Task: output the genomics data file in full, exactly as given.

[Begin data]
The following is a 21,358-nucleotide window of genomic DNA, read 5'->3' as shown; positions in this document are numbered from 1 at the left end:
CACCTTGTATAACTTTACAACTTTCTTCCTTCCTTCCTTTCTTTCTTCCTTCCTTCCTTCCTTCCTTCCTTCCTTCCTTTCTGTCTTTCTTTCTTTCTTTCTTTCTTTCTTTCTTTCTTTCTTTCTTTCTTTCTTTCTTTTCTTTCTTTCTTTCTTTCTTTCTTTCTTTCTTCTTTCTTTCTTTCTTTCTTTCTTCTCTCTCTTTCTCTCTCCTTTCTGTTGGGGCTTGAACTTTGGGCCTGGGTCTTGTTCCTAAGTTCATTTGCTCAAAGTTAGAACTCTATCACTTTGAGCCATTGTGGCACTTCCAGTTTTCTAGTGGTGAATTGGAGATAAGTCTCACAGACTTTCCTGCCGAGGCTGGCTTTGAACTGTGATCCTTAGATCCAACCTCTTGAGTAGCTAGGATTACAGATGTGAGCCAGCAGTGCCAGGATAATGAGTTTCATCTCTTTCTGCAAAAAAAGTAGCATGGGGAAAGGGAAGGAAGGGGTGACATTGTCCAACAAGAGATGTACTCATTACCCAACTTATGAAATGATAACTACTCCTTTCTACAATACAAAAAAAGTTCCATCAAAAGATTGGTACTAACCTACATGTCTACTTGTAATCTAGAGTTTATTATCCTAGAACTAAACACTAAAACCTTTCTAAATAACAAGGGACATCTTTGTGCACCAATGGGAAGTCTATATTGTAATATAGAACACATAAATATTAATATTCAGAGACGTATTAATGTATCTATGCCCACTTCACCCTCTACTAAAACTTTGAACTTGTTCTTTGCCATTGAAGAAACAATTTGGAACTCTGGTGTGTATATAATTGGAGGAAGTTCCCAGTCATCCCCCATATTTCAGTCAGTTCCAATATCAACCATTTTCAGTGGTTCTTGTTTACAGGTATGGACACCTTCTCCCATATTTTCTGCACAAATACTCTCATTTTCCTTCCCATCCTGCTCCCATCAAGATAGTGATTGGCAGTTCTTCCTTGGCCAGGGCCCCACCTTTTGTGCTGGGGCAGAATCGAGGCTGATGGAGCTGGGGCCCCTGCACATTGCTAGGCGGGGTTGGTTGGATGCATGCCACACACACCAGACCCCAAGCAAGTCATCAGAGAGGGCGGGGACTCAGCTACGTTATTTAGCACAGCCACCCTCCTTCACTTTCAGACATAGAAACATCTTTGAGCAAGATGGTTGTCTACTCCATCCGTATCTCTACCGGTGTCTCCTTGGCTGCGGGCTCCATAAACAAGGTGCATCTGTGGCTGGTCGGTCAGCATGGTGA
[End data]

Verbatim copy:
The following is a 21,358-nucleotide window of genomic DNA, read 5'->3' as shown; positions in this document are numbered from 1 at the left end:
CACCTTGTATAACTTTACAACTTTCTTCCTTCCTTCCTTTCTTTCTTCCTTCCTTCCTTCCTTCCTTCCTTCCTTCCTTTCTGTCTTTCTTTCTTTCTTTCTTTCTTTCTTTCTTTCTTTCTTTCTTTCTTTCTTTCTTTTCTTTCTTTCTTTCTTTCTTTCTTTCTTTCTTCTTTCTTTCTTTCTTTCTTTCTTCTCTCTCTTTCTCTCTCCTTTCTGTTGGGGCTTGAACTTTGGGCCTGGGTCTTGTTCCTAAGTTCATTTGCTCAAAGTTAGAACTCTATCACTTTGAGCCATTGTGGCACTTCCAGTTTTCTAGTGGTGAATTGGAGATAAGTCTCACAGACTTTCCTGCCGAGGCTGGCTTTGAACTGTGATCCTTAGATCCAACCTCTTGAGTAGCTAGGATTACAGATGTGAGCCAGCAGTGCCAGGATAATGAGTTTCATCTCTTTCTGCAAAAAAAGTAGCATGGGGAAAGGGAAGGAAGGGGTGACATTGTCCAACAAGAGATGTACTCATTACCCAACTTATGAAATGATAACTACTCCTTTCTACAATACAAAAAAAGTTCCATCAAAAGATTGGTACTAACCTACATGTCTACTTGTAATCTAGAGTTTATTATCCTAGAACTAAACACTAAAACCTTTCTAAATAACAAGGGACATCTTTGTGCACCAATGGGAAGTCTATATTGTAATATAGAACACATAAATATTAATATTCAGAGACGTATTAATGTATCTATGCCCACTTCACCCTCTACTAAAACTTTGAACTTGTTCTTTGCCATTGAAGAAACAATTTGGAACTCTGGTGTGTATATAATTGGAGGAAGTTCCCAGTCATCCCCCATATTTCAGTCAGTTCCAATATCAACCATTTTCAGTGGTTCTTGTTTACAGGTATGGACACCTTCTCCCATATTTTCTGCACAAATACTCTCATTTTCCTTCCCATCCTGCTCCCATCAAGATAGTGATTGGCAGTTCTTCCTTGGCCAGGGCCCCACCTTTTGTGCTGGGGCAGAATCGAGGCTGATGGAGCTGGGGCCCCTGCACATTGCTAGGCGGGGTTGGTTGGATGCATGCCACACACACCAGACCCCAAGCAAGTCATCAGAGAGGGCGGGGACTCAGCTACGTTATTTAGCACAGCCACCCTCCTTCACTTTCAGACATAGAAACATCTTTGAGCAAGATGGTTGTCTACTCCATCCGTATCTCTACCGGTGTCTCCTTGGCTGCGGGCTCCATAAACAAGGTGCATCTGTGGCTGGTCGGTCAGCATGGTGA